The enlargement of SAARC
SAARC, like other regional and multilateral institutions, has struggled to enlarge its membership. This phenomenon should not be surprising to students of institutions. On the one hand, rationalist and public choice theoretical approaches to the studyof institutionswould suggest that distributional conﬂicts and political tensions are likely to arise during an enlargement process on the basis of the expected redistribution of enlargement gains and relative losses after expansion. At the same time, although governments may be expected to pursue self-interested preferences and goals, it is also possible to understand the association’s enlargement process from a more informal desire to expand common regional values and norms. So far, SAARC has expanded its membership once, but as we will see, there are continuing pressures from other countries to join this regional body. In this chapter I will attempt to strike a middle ground between the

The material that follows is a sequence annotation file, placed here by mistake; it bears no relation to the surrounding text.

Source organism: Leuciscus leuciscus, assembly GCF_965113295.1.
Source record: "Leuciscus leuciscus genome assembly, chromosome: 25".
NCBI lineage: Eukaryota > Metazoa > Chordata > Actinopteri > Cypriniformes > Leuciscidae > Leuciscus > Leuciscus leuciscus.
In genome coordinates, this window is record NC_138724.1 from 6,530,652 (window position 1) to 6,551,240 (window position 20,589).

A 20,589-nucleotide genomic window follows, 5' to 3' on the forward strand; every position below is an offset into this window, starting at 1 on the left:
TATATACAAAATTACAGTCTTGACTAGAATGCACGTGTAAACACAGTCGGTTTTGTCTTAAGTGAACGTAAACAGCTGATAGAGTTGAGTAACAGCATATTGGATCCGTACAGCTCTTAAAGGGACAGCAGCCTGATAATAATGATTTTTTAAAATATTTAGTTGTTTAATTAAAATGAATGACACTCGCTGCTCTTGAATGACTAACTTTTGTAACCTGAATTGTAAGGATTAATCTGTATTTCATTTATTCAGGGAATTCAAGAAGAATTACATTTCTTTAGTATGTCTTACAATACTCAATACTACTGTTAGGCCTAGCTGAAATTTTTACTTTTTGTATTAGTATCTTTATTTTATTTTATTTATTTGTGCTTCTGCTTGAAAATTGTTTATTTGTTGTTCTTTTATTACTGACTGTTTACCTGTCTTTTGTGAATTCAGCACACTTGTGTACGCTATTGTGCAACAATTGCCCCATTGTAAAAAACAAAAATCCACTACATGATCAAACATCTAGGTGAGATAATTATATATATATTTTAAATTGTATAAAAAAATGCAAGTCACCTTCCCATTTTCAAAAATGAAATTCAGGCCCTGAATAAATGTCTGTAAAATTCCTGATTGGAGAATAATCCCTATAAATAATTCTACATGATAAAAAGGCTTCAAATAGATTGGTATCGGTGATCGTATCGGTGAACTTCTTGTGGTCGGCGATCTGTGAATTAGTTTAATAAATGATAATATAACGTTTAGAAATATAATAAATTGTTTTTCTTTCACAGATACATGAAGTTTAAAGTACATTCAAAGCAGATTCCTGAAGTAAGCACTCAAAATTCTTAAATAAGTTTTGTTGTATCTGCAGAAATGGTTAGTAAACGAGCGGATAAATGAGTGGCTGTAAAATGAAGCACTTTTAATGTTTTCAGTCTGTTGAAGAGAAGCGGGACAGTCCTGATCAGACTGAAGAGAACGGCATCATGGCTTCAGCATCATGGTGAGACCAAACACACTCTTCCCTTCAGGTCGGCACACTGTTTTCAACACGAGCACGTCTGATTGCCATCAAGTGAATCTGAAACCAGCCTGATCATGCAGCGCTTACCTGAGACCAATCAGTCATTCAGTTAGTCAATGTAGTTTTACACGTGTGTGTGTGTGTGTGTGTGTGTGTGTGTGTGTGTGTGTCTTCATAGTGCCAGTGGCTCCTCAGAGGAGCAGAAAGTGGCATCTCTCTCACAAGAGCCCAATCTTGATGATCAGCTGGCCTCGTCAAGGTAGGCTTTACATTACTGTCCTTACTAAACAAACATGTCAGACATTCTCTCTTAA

formal and informal components of the enlargement of SAARC, largely by drawing attention to those international actors that have been eager to engage with SAARC. Using this approach, I will ﬁrst focus on the countries that enjoy observer status to the association. I will discuss the challenges faced by countries that have attempted to join SAARC, thus far unsuccessfully. I will also explore SAARC’s interactions with other multilateral institutions.